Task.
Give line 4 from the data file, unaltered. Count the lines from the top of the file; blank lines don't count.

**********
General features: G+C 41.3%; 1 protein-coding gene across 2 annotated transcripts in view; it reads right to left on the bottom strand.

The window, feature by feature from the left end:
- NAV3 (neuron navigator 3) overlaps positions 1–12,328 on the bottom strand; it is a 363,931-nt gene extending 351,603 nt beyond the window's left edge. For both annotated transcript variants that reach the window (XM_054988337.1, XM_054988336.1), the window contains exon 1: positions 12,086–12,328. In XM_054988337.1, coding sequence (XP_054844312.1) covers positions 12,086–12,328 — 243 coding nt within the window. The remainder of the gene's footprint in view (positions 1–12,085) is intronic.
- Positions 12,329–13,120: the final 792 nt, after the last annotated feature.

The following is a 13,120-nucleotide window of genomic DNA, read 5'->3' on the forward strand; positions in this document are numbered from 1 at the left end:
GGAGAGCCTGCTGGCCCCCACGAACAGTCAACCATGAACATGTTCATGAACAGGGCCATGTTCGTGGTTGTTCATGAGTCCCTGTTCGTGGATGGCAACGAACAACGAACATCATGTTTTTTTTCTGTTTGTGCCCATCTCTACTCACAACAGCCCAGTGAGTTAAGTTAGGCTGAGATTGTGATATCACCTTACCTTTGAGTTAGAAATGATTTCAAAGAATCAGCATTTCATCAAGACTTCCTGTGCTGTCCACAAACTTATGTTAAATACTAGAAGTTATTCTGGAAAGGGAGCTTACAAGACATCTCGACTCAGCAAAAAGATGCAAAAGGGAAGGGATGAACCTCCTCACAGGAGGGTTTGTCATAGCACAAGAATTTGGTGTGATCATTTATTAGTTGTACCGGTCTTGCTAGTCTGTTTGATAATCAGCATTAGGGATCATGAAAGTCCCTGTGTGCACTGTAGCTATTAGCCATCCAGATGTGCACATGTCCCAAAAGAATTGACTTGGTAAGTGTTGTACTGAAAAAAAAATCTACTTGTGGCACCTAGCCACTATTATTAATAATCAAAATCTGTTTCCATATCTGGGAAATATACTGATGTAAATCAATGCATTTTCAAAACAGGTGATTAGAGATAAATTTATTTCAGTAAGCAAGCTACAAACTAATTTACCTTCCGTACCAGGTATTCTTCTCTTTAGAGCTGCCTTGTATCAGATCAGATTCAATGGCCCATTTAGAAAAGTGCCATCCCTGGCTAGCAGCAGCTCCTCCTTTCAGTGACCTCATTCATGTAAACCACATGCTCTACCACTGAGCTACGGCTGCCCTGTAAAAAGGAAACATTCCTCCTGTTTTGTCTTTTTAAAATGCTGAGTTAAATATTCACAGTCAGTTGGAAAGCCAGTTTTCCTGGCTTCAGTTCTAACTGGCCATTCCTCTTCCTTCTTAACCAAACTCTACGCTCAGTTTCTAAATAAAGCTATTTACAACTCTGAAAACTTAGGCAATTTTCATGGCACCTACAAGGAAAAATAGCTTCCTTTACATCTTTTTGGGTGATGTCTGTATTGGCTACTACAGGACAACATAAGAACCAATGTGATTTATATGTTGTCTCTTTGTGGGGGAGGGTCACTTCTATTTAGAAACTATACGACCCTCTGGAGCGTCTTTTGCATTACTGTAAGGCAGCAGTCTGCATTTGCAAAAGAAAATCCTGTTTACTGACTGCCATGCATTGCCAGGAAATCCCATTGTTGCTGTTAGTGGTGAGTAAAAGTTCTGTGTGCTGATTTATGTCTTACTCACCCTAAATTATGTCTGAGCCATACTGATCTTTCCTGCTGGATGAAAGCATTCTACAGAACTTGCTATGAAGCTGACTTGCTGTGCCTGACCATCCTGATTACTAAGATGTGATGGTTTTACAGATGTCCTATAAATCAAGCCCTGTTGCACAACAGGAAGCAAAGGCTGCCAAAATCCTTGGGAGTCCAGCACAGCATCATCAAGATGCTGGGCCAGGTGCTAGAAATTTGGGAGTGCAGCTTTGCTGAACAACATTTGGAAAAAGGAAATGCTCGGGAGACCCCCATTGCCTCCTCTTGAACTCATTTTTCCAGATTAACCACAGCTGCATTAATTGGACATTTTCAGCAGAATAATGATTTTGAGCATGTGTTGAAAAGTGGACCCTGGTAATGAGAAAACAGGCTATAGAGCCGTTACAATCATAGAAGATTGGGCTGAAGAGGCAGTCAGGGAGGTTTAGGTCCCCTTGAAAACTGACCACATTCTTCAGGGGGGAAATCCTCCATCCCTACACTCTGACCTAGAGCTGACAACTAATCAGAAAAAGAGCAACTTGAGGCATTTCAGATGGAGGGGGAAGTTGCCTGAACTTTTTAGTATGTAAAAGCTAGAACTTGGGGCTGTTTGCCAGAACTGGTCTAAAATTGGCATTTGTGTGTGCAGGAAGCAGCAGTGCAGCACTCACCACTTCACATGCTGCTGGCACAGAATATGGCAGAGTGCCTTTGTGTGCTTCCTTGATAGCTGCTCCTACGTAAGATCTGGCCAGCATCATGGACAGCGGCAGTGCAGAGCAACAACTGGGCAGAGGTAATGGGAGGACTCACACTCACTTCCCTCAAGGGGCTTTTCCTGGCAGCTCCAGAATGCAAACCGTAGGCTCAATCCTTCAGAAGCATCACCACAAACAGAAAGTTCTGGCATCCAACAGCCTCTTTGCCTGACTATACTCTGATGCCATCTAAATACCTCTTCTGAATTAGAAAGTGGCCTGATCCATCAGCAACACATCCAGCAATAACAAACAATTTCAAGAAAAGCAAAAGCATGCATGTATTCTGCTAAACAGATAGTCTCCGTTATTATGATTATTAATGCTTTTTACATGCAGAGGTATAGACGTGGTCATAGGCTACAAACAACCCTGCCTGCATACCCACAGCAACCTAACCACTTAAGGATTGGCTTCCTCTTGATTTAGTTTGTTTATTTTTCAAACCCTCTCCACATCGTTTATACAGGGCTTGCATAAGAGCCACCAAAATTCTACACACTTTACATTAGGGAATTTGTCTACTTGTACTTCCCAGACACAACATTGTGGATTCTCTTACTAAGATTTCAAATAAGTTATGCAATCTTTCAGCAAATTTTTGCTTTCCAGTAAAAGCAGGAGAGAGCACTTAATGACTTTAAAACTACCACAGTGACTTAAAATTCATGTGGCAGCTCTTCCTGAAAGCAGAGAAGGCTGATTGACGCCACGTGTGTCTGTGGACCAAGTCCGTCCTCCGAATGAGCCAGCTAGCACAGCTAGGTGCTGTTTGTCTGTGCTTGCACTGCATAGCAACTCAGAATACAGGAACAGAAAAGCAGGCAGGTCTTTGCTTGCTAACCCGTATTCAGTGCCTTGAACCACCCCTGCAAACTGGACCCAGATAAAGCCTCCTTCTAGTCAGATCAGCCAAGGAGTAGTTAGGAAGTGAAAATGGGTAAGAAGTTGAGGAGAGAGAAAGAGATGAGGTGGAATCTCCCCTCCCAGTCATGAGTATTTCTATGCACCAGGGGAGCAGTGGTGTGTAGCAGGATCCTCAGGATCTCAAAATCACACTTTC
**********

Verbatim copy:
- Positions 12,329–13,120: the final 792 nt, after the last annotated feature.